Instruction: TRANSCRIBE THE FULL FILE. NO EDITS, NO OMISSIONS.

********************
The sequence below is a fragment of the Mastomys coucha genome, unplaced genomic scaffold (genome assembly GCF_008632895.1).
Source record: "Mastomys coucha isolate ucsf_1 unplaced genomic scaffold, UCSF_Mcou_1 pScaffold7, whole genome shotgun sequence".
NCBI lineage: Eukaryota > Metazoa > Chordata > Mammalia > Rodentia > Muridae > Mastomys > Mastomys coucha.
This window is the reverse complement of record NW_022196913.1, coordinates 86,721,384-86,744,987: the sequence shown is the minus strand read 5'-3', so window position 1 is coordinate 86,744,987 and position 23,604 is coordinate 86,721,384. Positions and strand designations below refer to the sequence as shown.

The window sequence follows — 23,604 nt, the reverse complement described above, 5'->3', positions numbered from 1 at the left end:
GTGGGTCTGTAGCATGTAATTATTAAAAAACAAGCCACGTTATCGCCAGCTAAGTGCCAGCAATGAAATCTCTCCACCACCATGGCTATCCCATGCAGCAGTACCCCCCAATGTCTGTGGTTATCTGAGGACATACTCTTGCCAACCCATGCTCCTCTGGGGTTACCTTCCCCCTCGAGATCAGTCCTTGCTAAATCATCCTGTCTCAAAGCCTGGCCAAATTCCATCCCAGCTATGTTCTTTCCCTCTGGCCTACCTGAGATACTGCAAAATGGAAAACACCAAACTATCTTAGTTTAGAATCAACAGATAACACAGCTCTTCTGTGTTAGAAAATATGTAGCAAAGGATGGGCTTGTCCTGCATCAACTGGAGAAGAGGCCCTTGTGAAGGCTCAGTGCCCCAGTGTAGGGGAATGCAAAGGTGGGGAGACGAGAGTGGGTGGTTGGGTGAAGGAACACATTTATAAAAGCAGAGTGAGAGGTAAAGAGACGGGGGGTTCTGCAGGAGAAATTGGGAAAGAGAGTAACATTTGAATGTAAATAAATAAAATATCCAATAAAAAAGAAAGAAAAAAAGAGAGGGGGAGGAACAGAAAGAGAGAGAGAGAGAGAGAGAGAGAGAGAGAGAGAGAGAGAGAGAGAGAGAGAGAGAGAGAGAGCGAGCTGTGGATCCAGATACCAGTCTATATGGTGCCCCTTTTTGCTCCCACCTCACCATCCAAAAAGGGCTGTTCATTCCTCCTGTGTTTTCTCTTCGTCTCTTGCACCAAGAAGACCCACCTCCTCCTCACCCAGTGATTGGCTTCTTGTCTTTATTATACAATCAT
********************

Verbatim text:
The sequence below is a fragment of the Mastomys coucha genome, unplaced genomic scaffold (genome assembly GCF_008632895.1).
Source record: "Mastomys coucha isolate ucsf_1 unplaced genomic scaffold, UCSF_Mcou_1 pScaffold7, whole genome shotgun sequence".
NCBI lineage: Eukaryota > Metazoa > Chordata > Mammalia > Rodentia > Muridae > Mastomys > Mastomys coucha.
This window is the reverse complement of record NW_022196913.1, coordinates 86,721,384-86,744,987: the sequence shown is the minus strand read 5'-3', so window position 1 is coordinate 86,744,987 and position 23,604 is coordinate 86,721,384. Positions and strand designations below refer to the sequence as shown.

The window sequence follows — 23,604 nt, the reverse complement described above, 5'->3', positions numbered from 1 at the left end:
GTGGGTCTGTAGCATGTAATTATTAAAAAACAAGCCACGTTATCGCCAGCTAAGTGCCAGCAATGAAATCTCTCCACCACCATGGCTATCCCATGCAGCAGTACCCCCCAATGTCTGTGGTTATCTGAGGACATACTCTTGCCAACCCATGCTCCTCTGGGGTTACCTTCCCCCTCGAGATCAGTCCTTGCTAAATCATCCTGTCTCAAAGCCTGGCCAAATTCCATCCCAGCTATGTTCTTTCCCTCTGGCCTACCTGAGATACTGCAAAATGGAAAACACCAAACTATCTTAGTTTAGAATCAACAGATAACACAGCTCTTCTGTGTTAGAAAATATGTAGCAAAGGATGGGCTTGTCCTGCATCAACTGGAGAAGAGGCCCTTGTGAAGGCTCAGTGCCCCAGTGTAGGGGAATGCAAAGGTGGGGAGACGAGAGTGGGTGGTTGGGTGAAGGAACACATTTATAAAAGCAGAGTGAGAGGTAAAGAGACGGGGGGTTCTGCAGGAGAAATTGGGAAAGAGAGTAACATTTGAATGTAAATAAATAAAATATCCAATAAAAAAGAAAGAAAAAAAGAGAGGGGGAGGAACAGAAAGAGAGAGAGAGAGAGAGAGAGAGAGAGAGAGAGAGAGAGAGAGAGAGAGAGAGAGAGAGAGAGCGAGCTGTGGATCCAGATACCAGTCTATATGGTGCCCCTTTTTGCTCCCACCTCACCATCCAAAAAGGGCTGTTCATTCCTCCTGTGTTTTCTCTTCGTCTCTTGCACCAAGAAGACCCACCTCCTCCTCACCCAGTGATTGGCTTCTTGTCTTTATTATACAATCAT